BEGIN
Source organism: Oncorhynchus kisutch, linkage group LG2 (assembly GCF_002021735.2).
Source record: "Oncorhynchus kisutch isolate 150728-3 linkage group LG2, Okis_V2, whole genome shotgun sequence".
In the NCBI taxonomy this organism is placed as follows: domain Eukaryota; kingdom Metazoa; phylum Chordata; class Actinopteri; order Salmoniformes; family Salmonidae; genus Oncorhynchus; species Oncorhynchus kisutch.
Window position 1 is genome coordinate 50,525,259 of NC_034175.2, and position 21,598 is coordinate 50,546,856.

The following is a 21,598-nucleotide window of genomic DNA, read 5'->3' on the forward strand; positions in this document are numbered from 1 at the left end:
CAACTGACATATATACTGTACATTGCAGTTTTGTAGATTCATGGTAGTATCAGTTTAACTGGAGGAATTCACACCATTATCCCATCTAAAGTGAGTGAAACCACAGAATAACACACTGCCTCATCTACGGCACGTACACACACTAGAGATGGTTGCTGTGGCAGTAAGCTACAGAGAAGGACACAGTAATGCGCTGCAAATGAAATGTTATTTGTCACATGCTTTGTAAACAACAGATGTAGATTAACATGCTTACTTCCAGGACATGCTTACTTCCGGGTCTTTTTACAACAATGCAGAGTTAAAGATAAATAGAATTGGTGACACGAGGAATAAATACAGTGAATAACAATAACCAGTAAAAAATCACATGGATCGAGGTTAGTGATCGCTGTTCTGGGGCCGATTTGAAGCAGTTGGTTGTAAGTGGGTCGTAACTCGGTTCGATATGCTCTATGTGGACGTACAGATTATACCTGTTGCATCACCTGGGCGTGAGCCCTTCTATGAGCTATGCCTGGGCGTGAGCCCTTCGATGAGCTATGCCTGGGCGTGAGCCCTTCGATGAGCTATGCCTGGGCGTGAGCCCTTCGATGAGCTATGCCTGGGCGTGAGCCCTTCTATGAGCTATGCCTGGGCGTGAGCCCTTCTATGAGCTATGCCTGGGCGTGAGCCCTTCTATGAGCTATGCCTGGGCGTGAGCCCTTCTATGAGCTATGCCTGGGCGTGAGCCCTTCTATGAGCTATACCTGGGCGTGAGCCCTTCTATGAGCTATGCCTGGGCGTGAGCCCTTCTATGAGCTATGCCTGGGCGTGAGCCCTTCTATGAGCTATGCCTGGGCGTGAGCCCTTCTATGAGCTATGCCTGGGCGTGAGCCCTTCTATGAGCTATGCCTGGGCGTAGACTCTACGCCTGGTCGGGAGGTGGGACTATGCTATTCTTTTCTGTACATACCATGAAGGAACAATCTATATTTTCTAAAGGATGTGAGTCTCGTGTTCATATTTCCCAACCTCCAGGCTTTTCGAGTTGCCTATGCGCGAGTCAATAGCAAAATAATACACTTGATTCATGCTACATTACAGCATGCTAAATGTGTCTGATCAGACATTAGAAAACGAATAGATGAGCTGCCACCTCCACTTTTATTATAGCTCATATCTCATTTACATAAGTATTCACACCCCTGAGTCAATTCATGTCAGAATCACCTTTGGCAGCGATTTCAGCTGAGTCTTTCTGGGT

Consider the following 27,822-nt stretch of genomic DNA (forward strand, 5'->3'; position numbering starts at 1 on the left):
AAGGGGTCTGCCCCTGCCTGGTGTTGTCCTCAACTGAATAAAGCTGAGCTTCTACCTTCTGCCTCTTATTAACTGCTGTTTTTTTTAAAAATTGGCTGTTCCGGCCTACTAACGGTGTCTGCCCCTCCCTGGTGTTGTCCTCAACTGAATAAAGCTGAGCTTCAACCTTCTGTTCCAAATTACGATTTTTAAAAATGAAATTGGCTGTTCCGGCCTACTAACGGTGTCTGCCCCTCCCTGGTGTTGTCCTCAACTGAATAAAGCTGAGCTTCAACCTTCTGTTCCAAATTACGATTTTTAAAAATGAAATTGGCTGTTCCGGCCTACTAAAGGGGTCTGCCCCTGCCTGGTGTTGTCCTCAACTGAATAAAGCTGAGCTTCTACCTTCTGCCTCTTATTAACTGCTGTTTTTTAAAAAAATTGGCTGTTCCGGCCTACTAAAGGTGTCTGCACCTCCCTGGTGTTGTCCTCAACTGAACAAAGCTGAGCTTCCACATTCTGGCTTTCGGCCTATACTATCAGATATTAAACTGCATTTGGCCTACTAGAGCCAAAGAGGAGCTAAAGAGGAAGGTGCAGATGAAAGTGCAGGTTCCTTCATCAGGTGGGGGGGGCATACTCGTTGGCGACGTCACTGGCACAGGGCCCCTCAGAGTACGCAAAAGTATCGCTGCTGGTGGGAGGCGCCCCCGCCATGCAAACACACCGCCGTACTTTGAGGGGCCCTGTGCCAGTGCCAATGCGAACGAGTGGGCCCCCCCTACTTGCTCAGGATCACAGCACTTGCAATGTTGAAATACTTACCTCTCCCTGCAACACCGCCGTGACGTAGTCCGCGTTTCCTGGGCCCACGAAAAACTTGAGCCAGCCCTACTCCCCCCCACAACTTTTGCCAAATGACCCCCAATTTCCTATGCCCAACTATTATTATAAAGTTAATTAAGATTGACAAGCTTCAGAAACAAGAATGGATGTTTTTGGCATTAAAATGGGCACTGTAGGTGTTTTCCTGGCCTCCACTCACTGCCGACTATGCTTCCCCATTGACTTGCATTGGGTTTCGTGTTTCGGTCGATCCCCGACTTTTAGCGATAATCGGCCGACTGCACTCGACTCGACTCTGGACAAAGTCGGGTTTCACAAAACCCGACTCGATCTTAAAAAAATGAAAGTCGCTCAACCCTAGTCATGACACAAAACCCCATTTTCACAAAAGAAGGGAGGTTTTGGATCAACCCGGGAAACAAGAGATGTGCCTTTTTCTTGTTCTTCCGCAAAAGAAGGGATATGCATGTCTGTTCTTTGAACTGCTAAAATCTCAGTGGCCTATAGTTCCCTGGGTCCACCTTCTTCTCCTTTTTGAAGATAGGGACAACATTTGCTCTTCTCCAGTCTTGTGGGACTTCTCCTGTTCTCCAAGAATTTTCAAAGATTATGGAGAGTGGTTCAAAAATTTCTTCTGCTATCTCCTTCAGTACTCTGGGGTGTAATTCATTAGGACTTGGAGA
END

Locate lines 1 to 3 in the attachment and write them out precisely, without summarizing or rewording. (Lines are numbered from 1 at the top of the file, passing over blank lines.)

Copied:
Source organism: Oncorhynchus kisutch, linkage group LG2 (assembly GCF_002021735.2).
Source record: "Oncorhynchus kisutch isolate 150728-3 linkage group LG2, Okis_V2, whole genome shotgun sequence".
In the NCBI taxonomy this organism is placed as follows: domain Eukaryota; kingdom Metazoa; phylum Chordata; class Actinopteri; order Salmoniformes; family Salmonidae; genus Oncorhynchus; species Oncorhynchus kisutch.